“Just another guy with a blog.  No big whoop.”

August 30, 2010

British pundit comments trenchantly on the NYC mosque debacle

As far as I'm concerned, he's nailed it. What do you think? And while you're thinking about it, just imagine what the reaction would be if the Catholic Church were to try to build a church in, say, Riyadh or Medina. What is being demanded of us here would be forbidden to us there.

August 26, 2010

I don't have time to produce a serious, substantive post today, so this is what you get

It's true and actually pretty funny when you think about it. Dog masks. Ha!

Irony Now (get it?)

August 22, 2010

At first glance, I thought this was a Christopher Guest mockumentary about CCD

(Courtesy, Richard Chonak)

August 9, 2010

The steward was "having a bad day," sources said.

I think this qualifies as perhaps the most spectacular understatement of the year, maybe of the decade.
“A flight attendant ran out of patience on a plane that just landed at JFK on Monday afternoon, so he allegedly cursed a blue streak over the p.a. system, grabbed some beers [grabbed some beers!!!], pulled the emergency chute, slid down and ran from the plane, sources said. . . .” (continue reading)

What did the Lord mean when He said, "Do not judge, lest ye be judged"?

We all need to think long and carefully about the message in this sermon. I know I do. And my guess is that plenty of you do, too. May God bless us all.

The problem with vampires

Parenting for Dummies: Rule #22: Do not let your daughter date a vampire, ever.

This is one of those practical parenting rules that you just can’t go wrong by following. In the past, if you found your daughter was interested in a vampire, you could have used a stake through the heart, or perhaps some garlic and a crucifix — the traditional ways to rid oneself of a pesky vampire. However, in “modern times,” vampires are different and do not play by the same rules.

— By Milicent Fairweather for Envoy Magazine

There seems to be no way to get rid of them; in fact, there seem to be more of them all the time appearing in books, movies, TV shows, and so on. Since we cannot get rid of them and they keep coming, we have to bar the door and not let them in to begin with. It’s common sense, and other than heavenly protection, it is the only defense you have.

Let’s take a typical situation these days and pretend it applies to your daughter. What if you knew that your daughter was dating a young man who wanted to kill her? He has killed others and now has to struggle with his desires night and day to prevent himself from attacking and killing her? And your daughter, knowing about his murderous tendencies, is willing to do anything for him, including giving up her eternal soul. . . . (continue reading in PDF).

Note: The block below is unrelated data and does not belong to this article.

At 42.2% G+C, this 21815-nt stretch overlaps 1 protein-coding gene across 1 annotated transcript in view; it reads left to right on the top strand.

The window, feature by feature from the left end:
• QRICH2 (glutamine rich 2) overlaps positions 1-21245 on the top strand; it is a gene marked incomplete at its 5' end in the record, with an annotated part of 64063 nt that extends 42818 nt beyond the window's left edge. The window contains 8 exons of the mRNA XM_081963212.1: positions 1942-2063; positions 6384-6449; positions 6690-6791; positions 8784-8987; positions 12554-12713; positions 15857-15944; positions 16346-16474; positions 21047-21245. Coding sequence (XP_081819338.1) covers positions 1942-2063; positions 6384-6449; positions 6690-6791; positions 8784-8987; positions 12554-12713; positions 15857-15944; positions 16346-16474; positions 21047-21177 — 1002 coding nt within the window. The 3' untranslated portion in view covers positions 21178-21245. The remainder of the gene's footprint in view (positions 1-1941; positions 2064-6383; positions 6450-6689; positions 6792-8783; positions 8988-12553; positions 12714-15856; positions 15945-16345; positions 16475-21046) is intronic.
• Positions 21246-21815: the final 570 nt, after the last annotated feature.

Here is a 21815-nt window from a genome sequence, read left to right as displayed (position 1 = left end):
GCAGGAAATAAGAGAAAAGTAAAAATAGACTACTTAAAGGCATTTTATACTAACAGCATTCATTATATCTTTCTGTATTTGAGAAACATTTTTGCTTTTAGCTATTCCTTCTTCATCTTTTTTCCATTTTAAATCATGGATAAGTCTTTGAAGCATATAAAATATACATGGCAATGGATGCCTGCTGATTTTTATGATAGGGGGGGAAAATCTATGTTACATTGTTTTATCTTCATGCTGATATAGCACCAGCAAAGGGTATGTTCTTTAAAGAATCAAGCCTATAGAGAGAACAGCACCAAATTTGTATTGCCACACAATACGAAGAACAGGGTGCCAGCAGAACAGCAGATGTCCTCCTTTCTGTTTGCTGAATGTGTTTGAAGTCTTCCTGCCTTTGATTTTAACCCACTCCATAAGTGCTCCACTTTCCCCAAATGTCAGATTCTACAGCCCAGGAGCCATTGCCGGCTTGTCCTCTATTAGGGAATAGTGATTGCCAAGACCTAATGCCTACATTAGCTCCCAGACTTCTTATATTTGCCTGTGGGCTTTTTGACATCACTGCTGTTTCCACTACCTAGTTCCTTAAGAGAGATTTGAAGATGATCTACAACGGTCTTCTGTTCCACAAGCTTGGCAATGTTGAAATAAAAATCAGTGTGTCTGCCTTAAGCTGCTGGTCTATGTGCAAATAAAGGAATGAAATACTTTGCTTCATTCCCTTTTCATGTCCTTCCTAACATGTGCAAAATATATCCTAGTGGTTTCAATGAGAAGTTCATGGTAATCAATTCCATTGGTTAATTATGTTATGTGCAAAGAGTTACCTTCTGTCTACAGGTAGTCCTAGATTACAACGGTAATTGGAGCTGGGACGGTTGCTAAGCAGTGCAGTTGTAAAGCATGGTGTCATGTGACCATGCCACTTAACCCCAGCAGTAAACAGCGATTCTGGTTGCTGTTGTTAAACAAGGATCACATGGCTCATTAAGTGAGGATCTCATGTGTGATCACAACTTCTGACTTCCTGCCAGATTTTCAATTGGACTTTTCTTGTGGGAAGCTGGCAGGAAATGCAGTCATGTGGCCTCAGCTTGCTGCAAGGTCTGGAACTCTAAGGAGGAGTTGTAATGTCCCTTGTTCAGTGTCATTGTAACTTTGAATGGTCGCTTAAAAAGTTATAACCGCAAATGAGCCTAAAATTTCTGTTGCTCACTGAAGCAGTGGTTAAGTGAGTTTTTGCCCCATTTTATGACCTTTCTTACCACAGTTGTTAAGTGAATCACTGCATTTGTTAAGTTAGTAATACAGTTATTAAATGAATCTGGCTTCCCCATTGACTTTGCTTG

August 6, 2010

Catholic apologists gathered in Steubenville over the weekend. Look what happened:

Participating in the annual "Defending the Faith" conference as a speaker, as I have for more than a decade now, is truly one of the high points of my year. I absolutely soak up all the energy and fellowship and palpable Catholic piety that pervades the 1400 or so who attend. It's always a great opportunity to see and catch up with old friends, to make new ones, and to recharge my spiritual and intellectual batteries by immersing myself in the sheer delectation of Catholic apologetics in the company of those who are enthusiastically committed to explaining, defending, and sharing the Catholic Faith.

Some folks might wonder if we Catholic "apologists" are in constant communication with each other, meeting regularly to coordinate (some might say, "plot") our stratagems for conquering the world. Not so. Everyone is so busy that we're lucky to see each other once a year at an event like this one. It's great. And I'd like to take this opportunity to invite all of you to attend "Defending the Faith." If you love Catholic apologetics, you won't be sorry! I hope to see you there next year.

STEUBENVILLE, OH—"When friends and colleagues find out we're Catholic and ask us, 'Do you really believe all that?' and we respond, 'Yes, I do,' a new moment begins," said Cardinal Justin Rigali of Philadelphia. "Our yes inherits all the grace of every yes uttered throughout salvation history. Our 'yes' is an echo of the fidelity of faithful men and women in every time and place."

Nearly 1300 conferees packed Finnegan Fieldhouse at Franciscan University of Steubenville's 20th annual Defending the Faith Conference "Be Transformed By the Renewal of Your Mind," July 30-August 1.

Co-hosted by Franciscan University theology professors Dr. Alan Schreck, founder of the conference, and Dr. Scott Hahn, founder of the St. Paul Center for Biblical Theology, the conference attracted people from 39 states and 8 foreign countries, including India, South Africa, and Portugal. Participants were drawn by a unique opportunity to sit at the feet of some of the greatest apologists laboring in the world today.

Speakers were clear eyed about the challenges facing the Church.

"We simply cannot confine ourselves to strategies of neutrality," said Cardinal Rigali, who opened the conference with a keynote address titled "His Name Is Jesus. "The skepticism of today arises out of a lost sense of meaning. Our friends and family are told the undeniable yearning in the human heart is only a superficial emotional affect."

"The skepticism we face is not merely resistant to Christians, it is hostile to Christians. It seeks to relegate Christians to the corners of society," said Cardinal Rigali, former papal chamberlain to Pope Paul VI.